Apparently, John's latest foray into the entangling brambles of Will's global warming denial struck a chord. In particular, his questioning the expertise of Will and Mark Steyn to one, deny global warming, and two, to properly adjudicate what qualifies as adequate evidence for their denials seemed to have aroused the ire of none less than Steyn himself. To wit:
In a column about "the environment" the other day, George Will quoted yours truly, and has received a lot of grief ever since for relying on a notorious know-nothing.
As he should. Part of constructing a refutation of a given position is making sure the expertise of the sources one cites in said refutation is commensurate to level of expertise one is seeking to refute. In short, you don't go ask a carpenter to cut you a porterhouse. But rather than acknowledge the dubious nature of his source, Steyn lapses into some dubious rhetorical trickery of his own, quoting Thomas Friedman's (neatly deprived of context) admonition to further reduce carbon footprints, then providing a picture of Friedman's ample estate. The conclusion we're meant to draw?
Well, obviously, being a renowned expert, Thomas Friedman, like Al Gore and the Prince of Wales, needs a supersized carbon footprint.
Ah, yes. They're all hypocrites. We've touched on this favorite hobby horse of the global warming deniers before (here and here). What we said then bears repeating now. Al Gore, Thomas Friedman and a whole host of pocket-mulching hippies could be the biggest hypocrites that ever walked the face of the earth: they drive the biggest trucks, own the biggest houses, fly to conferences in jets fueled with Ozone Penentrator 2.0 while tossing styrofoam plates out of the plane and it would not matter one whit, in so far as the facts of global warming are concerned. But you see, it's always easier to attack the arguer than the argument. Moreover, Steyn's not done reasoning like a lazy freshman:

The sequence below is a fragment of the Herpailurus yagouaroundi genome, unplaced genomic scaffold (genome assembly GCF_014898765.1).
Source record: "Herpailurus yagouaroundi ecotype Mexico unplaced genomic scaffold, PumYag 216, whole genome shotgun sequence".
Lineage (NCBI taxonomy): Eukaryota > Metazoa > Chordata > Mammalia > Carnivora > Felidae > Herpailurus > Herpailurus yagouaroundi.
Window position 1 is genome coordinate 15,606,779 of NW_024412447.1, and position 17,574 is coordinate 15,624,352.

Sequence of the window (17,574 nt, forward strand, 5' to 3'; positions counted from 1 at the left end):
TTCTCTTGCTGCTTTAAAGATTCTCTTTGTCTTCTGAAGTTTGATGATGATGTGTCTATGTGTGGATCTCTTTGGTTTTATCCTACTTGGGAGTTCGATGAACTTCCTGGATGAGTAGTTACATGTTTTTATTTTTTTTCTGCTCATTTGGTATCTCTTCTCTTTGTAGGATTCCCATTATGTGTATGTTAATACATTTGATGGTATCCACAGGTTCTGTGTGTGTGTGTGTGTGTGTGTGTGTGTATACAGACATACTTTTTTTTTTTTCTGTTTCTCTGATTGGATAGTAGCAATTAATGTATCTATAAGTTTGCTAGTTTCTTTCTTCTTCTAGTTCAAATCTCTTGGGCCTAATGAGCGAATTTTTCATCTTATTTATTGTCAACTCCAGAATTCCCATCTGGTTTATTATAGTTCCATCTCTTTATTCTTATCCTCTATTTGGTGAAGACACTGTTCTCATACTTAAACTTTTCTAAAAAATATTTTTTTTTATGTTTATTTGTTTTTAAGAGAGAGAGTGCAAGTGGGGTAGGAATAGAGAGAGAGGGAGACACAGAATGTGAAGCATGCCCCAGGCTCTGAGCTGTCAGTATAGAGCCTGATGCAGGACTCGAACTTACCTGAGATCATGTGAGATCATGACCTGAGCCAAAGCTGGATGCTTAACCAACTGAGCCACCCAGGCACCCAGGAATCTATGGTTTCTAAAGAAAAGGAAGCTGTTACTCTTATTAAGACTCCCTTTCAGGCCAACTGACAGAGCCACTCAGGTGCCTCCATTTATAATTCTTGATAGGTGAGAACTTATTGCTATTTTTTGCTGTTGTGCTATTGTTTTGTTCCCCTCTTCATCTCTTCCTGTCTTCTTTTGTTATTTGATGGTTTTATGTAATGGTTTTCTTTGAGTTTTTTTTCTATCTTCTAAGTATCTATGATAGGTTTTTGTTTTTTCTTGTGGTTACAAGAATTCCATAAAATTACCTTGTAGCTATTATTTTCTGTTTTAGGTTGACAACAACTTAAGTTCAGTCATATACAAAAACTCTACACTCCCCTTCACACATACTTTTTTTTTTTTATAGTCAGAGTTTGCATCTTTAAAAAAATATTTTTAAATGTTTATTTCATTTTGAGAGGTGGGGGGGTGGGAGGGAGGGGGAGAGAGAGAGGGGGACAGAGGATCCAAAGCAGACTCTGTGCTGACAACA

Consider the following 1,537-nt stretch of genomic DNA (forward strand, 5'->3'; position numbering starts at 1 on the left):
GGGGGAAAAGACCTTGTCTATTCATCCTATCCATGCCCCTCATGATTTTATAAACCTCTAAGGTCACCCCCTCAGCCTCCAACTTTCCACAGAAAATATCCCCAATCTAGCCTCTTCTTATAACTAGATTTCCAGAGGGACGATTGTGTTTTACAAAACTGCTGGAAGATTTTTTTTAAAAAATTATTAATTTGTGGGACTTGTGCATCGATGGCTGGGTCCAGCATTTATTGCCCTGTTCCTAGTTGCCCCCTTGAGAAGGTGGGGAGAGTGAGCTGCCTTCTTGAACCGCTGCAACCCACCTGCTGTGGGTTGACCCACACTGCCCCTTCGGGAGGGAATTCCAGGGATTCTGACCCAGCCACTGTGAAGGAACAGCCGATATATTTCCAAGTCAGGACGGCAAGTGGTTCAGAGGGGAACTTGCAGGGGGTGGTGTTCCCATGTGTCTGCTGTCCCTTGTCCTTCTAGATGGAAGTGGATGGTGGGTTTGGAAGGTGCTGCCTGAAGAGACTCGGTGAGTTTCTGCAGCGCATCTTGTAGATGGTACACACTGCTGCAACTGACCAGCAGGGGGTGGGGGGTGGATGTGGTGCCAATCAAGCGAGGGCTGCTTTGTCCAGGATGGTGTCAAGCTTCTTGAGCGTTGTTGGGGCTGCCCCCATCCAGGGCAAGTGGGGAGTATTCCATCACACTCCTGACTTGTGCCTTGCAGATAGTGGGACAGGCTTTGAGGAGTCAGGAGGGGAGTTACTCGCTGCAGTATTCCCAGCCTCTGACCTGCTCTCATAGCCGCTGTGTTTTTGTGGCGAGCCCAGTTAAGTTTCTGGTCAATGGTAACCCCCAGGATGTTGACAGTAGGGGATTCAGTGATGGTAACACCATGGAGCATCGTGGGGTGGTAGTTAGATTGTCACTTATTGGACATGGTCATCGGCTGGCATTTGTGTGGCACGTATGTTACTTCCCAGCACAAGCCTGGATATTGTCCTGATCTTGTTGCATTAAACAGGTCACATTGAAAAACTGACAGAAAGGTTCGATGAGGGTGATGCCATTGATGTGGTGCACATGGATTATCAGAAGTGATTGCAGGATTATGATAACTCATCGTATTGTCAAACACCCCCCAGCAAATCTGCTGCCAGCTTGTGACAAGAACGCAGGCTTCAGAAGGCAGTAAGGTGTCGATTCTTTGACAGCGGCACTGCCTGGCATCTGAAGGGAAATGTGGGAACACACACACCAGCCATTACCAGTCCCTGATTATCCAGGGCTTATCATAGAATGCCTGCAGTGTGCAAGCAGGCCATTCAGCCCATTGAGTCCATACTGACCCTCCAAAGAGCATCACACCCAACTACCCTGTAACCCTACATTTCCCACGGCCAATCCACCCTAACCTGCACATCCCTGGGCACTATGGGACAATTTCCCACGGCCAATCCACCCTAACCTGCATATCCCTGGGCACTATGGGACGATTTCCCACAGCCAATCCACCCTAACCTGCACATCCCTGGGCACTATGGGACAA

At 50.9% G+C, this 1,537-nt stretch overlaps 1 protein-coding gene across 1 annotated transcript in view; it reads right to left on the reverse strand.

But you don't [need a huge carbon footprint]- you can get by beating your laundry on the rocks down by the river with the native women all day long.
"Environmentalism" is a government restraint on economic advance and, therefore, social mobility. In other words, it's a way to ensure you'll never live like Tom Friedman.
Maybe it's just the fact that I've misplaced my tinfoil hat, but a more bizarre and unwarranted conclusion, I cannot imagine. Especially in light of the fact that governments the world over have long been among the most vehement opponents of environmental movement. Of particular note, our own.